I’ve been reading through the speech by Pope Francis, looking for a passage or two that particularly struck home, but choosing among them has proved difficult. Overall, I was struck by the sense of humility that Francis demonstrated. The wisdom that he offered in his speech was offered on its own merits, to be accepted or rejected on those merits. He did not try to cloak it as the word of God and did not suggest that to think otherwise would be unChristian or unCatholic. In that sense, he offered an important model in how faith can respectfully inform political discussion.
He was eloquent on the plight of the immigrant and the refugee, and also on the dangers of religious friction and extremism. “We know that no religion is immune from forms of individual delusion or ideological extremism,” he told Congress. “…. We know that in the attempt to be freed of the enemy without, we can be tempted to feed the enemy within. To imitate the hatred and violence of tyrants and murderers is the best way to take their place.”
He also spoke plainly about the need to address poverty, while also noting that “the harnessing of the spirit of enterprise” must play a crucial role. “Business is a noble vocation, directed to producing wealth and improving the world,” he said in words that must have confusing to some. “It can be a fruitful source of prosperity for the area in which it operates, especially if it sees the creation of jobs as an essential part of its service to the common good.”
However, the part that I found most interesting was his praise of dialogue:
“I would like to recognize the efforts made in recent months to help overcome historic differences linked to painful episodes of the past. It is my duty to build bridges and to help all men and women, in any way possible, to do the same. When countries which have been at odds resume the path of dialogue – a dialogue which may have been interrupted for the most legitimate of reasons – new opportunities open up for all. This has required, and requires, courage and daring, which is not the same as irresponsibility. A good political leader is one who, with the interests of all in mind, seizes the moment in a spirit of openness and pragmatism. A good political leader always opts to initiate processes rather than possessing spaces.”
On its face, that would seem to be obvious praise for the reopening of diplomatic relations between the United States and Cuba, where Francis visited just before coming to Washington. In fact, the Vatican played an important behind-the-scenes role in brokering that deal, a fact that continues to anger anti-Castro conservatives. But the pope’s embrace of dialogue applies equally well to the successful negotiations that ended Iran’s nuclear-weapons program without resort to force. And it stands in stark contrast to the overall approach to foreign policy laid out by Republican presidential candidates.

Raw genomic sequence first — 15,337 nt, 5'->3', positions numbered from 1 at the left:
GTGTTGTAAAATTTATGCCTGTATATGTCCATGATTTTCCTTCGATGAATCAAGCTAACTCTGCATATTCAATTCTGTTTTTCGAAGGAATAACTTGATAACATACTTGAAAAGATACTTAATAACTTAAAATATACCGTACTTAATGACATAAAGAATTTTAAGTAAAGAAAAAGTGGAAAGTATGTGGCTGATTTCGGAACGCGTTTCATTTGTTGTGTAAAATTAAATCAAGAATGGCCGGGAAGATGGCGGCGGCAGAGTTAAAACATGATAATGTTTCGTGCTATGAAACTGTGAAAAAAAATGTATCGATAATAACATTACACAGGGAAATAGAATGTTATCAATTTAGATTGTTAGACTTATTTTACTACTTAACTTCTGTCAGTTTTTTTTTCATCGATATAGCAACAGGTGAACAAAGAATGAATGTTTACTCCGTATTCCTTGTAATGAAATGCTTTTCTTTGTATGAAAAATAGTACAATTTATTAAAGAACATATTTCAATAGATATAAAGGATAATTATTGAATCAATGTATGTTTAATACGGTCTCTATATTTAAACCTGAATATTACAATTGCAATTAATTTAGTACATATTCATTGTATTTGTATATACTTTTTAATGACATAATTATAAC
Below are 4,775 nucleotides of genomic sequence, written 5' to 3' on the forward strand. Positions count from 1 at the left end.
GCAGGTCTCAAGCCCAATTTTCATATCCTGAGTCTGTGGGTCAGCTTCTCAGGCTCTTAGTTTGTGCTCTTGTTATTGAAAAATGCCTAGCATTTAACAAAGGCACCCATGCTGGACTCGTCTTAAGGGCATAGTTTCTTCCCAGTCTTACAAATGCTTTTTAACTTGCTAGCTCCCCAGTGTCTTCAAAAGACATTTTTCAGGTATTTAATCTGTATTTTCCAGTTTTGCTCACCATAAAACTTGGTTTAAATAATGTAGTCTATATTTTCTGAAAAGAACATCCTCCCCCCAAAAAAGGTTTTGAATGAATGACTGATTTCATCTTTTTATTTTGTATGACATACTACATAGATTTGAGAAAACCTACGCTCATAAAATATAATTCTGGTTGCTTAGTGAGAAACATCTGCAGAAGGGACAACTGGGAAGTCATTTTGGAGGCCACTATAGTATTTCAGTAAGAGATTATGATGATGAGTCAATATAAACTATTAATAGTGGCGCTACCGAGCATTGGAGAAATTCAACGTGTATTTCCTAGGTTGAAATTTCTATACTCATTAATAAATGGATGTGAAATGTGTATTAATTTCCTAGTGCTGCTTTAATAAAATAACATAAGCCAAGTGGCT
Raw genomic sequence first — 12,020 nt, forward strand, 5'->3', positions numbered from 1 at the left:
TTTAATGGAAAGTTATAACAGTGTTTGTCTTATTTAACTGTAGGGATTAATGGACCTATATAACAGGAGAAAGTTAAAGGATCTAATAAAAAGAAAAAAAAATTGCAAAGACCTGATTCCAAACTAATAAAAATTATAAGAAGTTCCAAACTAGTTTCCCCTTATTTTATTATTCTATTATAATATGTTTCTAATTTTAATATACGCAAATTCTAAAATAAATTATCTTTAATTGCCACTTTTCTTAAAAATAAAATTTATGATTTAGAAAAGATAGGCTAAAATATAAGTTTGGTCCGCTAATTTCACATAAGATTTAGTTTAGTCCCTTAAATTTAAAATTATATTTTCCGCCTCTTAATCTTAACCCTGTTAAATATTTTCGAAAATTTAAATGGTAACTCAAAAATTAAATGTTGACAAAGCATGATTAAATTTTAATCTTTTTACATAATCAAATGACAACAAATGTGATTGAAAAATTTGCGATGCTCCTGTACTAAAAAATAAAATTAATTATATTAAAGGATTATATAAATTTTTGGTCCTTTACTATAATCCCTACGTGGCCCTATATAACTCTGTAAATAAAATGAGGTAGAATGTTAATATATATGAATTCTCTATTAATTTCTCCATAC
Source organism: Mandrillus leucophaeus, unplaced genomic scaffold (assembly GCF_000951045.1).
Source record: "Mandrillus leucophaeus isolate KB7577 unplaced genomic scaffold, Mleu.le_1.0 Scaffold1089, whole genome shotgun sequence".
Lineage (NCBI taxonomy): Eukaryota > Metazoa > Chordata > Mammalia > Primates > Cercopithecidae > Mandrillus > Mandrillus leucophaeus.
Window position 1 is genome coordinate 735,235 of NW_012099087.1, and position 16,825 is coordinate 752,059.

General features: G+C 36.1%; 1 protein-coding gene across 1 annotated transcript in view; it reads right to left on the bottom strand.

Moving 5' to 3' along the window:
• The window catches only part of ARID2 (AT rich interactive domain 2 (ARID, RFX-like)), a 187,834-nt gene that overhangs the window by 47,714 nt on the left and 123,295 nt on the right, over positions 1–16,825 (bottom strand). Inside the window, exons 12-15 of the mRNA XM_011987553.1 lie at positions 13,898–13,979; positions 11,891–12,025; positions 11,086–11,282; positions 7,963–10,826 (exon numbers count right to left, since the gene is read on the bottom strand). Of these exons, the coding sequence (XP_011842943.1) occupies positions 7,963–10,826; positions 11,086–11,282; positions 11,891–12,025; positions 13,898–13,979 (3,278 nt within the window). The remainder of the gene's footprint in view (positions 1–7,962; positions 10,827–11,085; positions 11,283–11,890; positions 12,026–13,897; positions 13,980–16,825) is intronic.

During last week’s CNN debate, for example, Scott Walker demanded cancellation of the upcoming state visit by Chinese President Xi Jinping. Carly Fiorina jumped in to say that she would take a similar approach to Russia. “Having met Vladimir Putin, I wouldn’t talk to him at all,” she said. “We’ve talked way too much to him.”
Marco Rubio has been highly critical of the decision to reopen diplomatic relations with Cuba, claiming that by agreeing to nation-to-nation talks, President Obama has brought “legitimacy to a state sponsor of terror,” and as far as I know the entire GOP field has joined Rubio in that position. Likewise, Republicans were pretty much unanimous in condemning Obama’s decision to open negotiations with Iran a couple of years ago. Long before they had any idea how those negotiations would turn out, they were stridently opposed to the mere idea of discussions.
All of those positions share a common premise: To talk with an enemy is an act of weakness, even cowardice, while a refusal to talk or compromise is a bold demonstration of strength. Ronald Reagan, Richard Nixon, George H.W. Bush — they didn’t approach the world that way, but something has changed. I don’t think it’s a stretch to point out that we can find that same mindset applied here at home as well, in our own domestic political debates. As Francis wisely pointed out, that kind of approach is born of “the simplistic reductionism which sees only good or evil; or, if you will, the righteous and sinners.”
If we allow ourselves to see the world that way, we will always cast ourselves, our party, our faith and our nation in the category of the righteous, reducing our enemy to the role of evil with whom there can be no compromise. But the world is more complicated than that; we are all more complicated than that. And the thing that some fear most about dialogue is that it may force us to recognize that no, our opponent actually isn’t the pure embodiment of evil that we thought him to be. In fact, the most enlightening moment is often the moment in which we first glimpse the world through the eyes of the other side. It is also the most terrifying moment.
It gets back to Matthew 7:12, the single piece of scripture cited by Francis in his entire 34,000-word address: “Do unto others as you would have them do unto you.”